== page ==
South Asia Center Director Shuja Nawaz writes for Foreign Policy on the mass protests in Pakistan demanding the resignation of Prime Minister Nawaz Shar
With thousands of young Pakistanis besieging their capital to demand the ouster of Prime Minister Nawaz Sharif, Pakistan — a key element in the United States’ plan to withdraw from neighboring Afghanistan by the end of 2016 — is slipping into political anarchy. Only one year after the country’s first-ever democratic transfer of power, the elected government in Pakistan is at risk of another military takeover. Yet Washington is showing little sign that it is paying the situation the urgent attention it requires.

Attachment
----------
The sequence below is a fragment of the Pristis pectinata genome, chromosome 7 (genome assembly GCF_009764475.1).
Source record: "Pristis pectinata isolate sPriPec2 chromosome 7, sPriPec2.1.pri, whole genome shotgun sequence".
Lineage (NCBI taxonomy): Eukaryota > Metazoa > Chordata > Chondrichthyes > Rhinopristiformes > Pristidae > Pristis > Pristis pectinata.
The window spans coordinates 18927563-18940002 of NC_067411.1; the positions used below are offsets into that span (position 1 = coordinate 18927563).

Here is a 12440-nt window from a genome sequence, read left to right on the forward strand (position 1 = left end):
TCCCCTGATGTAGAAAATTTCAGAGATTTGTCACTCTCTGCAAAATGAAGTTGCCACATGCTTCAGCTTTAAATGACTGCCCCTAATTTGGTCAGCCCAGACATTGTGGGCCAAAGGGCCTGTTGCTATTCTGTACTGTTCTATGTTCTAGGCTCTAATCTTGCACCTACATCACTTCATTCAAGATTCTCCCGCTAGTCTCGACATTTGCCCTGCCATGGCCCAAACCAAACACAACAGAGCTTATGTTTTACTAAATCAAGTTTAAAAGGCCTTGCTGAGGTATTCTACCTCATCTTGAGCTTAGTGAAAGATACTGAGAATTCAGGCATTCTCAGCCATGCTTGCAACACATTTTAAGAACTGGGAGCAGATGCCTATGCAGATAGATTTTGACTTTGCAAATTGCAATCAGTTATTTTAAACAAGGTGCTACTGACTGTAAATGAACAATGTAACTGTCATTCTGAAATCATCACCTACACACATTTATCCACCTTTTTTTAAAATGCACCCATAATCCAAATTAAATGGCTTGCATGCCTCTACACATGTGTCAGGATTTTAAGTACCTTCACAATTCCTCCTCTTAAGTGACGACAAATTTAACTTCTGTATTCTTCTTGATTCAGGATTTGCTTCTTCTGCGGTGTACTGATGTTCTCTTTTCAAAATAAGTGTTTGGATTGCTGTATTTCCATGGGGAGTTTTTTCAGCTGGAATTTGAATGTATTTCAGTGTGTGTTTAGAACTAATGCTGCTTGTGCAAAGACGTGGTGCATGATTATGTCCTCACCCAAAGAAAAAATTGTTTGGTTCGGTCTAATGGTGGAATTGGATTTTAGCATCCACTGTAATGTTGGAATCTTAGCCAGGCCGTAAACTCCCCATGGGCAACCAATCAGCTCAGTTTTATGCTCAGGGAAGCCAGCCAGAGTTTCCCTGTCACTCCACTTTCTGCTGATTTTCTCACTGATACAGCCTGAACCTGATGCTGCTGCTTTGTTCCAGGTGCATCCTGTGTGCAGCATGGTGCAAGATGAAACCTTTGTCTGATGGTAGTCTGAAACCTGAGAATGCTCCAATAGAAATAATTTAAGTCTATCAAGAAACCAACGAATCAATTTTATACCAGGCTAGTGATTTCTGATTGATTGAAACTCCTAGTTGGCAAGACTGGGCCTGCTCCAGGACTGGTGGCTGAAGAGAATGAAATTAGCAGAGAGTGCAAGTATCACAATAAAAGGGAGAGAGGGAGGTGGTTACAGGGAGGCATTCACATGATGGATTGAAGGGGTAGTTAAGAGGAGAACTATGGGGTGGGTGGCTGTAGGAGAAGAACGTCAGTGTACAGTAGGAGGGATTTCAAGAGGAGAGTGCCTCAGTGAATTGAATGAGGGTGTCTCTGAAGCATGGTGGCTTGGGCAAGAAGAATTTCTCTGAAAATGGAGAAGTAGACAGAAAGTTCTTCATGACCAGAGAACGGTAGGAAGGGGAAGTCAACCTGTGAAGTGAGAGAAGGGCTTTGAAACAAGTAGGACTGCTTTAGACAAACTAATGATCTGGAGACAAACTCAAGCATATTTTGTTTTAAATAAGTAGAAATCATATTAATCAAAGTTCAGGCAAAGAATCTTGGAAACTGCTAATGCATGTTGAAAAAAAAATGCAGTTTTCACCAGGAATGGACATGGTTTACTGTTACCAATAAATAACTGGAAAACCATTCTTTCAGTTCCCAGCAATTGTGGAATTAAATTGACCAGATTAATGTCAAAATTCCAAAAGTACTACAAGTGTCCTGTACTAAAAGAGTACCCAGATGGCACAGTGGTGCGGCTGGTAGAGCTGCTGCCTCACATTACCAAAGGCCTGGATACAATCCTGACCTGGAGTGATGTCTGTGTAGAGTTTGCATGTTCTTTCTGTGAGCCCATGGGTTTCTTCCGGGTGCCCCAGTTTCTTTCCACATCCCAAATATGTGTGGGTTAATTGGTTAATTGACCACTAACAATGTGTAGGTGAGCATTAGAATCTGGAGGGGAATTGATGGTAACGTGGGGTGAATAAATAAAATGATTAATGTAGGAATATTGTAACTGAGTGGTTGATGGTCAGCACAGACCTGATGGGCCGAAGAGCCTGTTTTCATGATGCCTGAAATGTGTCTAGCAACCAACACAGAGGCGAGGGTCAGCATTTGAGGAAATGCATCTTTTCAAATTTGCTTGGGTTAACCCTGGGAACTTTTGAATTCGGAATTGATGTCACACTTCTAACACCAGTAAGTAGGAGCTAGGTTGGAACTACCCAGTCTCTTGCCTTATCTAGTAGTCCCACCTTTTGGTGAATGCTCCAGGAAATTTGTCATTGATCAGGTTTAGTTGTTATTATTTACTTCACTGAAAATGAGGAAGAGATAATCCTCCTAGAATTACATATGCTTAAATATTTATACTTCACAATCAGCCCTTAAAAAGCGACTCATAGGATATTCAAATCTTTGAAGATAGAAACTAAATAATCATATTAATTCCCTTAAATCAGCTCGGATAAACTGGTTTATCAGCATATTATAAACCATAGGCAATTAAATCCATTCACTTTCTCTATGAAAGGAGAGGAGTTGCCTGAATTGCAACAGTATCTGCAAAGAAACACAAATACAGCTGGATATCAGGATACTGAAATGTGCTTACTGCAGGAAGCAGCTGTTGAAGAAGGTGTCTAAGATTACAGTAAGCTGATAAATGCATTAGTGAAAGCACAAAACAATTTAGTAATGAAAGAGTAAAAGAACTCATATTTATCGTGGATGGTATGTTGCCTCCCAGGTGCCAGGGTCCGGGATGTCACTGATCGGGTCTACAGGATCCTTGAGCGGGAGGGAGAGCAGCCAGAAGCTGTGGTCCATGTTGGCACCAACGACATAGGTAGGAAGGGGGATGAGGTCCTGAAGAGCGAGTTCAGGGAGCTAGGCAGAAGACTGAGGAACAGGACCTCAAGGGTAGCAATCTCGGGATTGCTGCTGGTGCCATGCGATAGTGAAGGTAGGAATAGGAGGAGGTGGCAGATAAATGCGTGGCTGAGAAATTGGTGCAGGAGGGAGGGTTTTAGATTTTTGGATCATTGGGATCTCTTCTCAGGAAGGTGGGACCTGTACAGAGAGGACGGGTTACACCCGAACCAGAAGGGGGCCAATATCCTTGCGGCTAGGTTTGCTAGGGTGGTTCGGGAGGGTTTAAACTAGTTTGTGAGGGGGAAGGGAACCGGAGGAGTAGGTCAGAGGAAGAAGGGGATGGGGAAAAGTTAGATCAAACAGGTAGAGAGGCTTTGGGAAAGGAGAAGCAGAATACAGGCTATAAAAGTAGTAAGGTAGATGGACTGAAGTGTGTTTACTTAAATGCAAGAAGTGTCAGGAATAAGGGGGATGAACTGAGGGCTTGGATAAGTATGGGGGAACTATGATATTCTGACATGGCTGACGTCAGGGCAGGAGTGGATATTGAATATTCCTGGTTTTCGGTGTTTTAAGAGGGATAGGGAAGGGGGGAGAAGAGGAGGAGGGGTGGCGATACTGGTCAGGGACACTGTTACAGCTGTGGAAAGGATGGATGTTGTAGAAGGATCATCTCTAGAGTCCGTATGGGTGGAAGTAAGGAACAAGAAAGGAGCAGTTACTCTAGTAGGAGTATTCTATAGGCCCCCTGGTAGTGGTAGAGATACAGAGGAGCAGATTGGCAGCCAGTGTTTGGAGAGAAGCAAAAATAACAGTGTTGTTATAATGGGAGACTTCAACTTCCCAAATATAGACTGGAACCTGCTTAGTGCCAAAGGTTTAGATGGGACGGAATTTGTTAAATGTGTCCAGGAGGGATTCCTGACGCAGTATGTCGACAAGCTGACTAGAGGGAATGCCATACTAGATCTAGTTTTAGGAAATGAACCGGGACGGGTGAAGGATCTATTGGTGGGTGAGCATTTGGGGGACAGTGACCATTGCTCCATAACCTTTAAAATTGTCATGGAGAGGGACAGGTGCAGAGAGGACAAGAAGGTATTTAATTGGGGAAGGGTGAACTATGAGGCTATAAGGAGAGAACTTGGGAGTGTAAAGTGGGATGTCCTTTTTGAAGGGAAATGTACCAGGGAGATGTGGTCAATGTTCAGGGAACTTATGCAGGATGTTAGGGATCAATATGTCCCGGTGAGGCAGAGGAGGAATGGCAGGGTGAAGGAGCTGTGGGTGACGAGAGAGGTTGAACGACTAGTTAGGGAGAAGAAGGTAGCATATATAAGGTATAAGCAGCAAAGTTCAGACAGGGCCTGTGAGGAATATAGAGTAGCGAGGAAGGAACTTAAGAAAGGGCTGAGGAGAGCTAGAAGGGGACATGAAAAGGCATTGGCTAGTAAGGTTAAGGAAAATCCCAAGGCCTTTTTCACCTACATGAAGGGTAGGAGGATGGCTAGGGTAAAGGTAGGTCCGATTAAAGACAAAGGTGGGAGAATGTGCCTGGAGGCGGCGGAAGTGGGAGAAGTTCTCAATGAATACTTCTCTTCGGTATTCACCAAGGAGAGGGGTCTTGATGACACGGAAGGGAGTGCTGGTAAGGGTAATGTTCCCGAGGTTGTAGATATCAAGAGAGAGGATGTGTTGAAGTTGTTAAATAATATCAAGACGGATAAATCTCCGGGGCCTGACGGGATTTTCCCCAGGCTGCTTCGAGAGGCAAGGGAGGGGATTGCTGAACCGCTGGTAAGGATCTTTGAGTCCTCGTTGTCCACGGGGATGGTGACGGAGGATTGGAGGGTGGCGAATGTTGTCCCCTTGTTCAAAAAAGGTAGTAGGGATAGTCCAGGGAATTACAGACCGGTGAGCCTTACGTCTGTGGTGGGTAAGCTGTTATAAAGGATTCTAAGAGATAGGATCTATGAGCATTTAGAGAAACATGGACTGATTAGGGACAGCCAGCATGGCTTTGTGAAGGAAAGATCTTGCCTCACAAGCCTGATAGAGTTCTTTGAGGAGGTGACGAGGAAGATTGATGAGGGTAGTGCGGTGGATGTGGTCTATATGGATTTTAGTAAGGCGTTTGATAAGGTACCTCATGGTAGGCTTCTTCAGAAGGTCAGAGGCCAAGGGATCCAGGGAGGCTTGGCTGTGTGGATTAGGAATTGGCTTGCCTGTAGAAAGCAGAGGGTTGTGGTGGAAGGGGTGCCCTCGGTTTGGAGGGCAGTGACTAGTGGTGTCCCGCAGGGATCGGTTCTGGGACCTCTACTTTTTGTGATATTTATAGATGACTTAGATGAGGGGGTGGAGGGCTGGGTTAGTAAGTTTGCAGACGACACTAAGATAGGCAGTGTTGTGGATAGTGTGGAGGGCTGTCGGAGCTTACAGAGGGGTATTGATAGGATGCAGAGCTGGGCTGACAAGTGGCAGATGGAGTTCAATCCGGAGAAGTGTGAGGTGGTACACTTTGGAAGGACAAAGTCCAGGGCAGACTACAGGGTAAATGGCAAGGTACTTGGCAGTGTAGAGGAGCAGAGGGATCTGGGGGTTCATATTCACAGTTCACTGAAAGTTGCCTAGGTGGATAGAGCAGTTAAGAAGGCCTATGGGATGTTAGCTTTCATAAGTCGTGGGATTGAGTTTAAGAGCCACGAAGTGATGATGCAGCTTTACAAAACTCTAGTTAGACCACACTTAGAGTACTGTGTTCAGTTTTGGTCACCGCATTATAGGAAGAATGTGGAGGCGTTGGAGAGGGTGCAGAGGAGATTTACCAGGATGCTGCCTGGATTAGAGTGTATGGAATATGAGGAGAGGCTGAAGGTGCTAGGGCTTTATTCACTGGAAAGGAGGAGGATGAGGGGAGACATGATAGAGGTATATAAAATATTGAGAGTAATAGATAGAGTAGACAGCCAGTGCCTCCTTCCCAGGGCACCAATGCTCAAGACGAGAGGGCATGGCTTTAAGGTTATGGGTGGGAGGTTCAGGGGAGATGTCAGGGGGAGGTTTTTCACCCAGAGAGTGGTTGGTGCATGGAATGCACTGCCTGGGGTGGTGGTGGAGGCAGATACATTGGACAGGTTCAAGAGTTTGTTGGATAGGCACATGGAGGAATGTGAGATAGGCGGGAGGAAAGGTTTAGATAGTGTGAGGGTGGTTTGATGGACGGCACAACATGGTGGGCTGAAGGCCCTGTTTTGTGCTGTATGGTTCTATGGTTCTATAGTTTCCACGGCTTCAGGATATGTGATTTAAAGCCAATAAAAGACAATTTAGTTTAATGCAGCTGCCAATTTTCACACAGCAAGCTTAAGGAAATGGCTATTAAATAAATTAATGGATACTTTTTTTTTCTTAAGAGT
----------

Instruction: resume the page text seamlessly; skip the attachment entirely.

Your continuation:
The youthful horde in Islamabad — led by former cricket player and current leader of the Tehreek-e-Insaaf (Movement for Justice) party Imran Khan, and a religious teacher from Canada named Tahir ul Qadri –demands electoral reforms, and Sharif’s removal from office for corruption and alleged fraud in the May 2013 election, which gave him a huge plurality in the parliament. From its headquarters in Rawalpindi, adjacent to the capital, the powerful army waits, calculating its next moves.